Lindbo argues that allowing Karlson to refresh his recollection with previously undisclosed load sheets violated Alaska Civil Rule 37(c)(1). Rule 37(c)(1) states: "A party that without substantial justification fails to disclose information required... shall not, unless such failure is harmless, be permitted to use as evidence at trial" the undisclosed information.[24] Lindbo contends Karlson did not use the documents to refresh his recollection, but he instead "read ... them [into the record] verbatim."

         We disagree with Lindbo's characterization. Colaska did not "use [the load sheets] as evidence at trial";[25] Colaska instead used the load sheets to refresh Karlson's recollection. Prior to refreshing his recollection Karlson had testified that Lindbo worked for him on two occasions after the incident. We are therefore unconvinced that Karlson testified on this point from the load sheets instead of from his memory; any subsequent error arising from Karlson talking about the load sheets when he had them in front of him would be harmless because they later were moved into evidence.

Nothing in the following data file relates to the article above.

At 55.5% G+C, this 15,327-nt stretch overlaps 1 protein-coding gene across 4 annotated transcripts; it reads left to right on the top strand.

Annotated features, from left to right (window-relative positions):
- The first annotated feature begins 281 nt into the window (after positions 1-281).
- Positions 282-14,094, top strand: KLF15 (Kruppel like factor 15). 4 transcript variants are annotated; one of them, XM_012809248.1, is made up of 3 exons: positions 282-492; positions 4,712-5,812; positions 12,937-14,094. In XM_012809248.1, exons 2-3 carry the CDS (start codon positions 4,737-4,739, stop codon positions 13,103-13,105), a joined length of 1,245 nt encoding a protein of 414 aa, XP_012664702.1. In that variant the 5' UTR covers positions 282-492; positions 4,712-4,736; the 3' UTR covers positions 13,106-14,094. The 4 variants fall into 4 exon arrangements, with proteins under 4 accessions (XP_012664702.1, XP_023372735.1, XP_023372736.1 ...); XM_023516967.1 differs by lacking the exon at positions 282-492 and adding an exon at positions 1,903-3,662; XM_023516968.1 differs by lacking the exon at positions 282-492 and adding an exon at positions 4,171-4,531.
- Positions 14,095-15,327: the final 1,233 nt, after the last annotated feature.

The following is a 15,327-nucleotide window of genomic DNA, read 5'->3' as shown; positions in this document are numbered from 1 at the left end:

Alaska Evidence Rule 612(a) states that "[a]ny writing or object may be used by a witness to refresh the memory of the witness while testifying."[26] We have held that:

Under this rule, a document need not be admissible to be used to refresh a witness's memory. Instead, if the party using the document does not wish to admit it, Rule 612(a) simply allows any party seeking to impeach the witness whose memory is refreshed the right "to inspect the writing ..., to cross-examine the witness thereon, and to introduce those portions which relate to the testimony of the witness." By expressly granting the right to immediate inspection, the rule implicitly recognizes the absence of a pretrial duty of disclosure[27]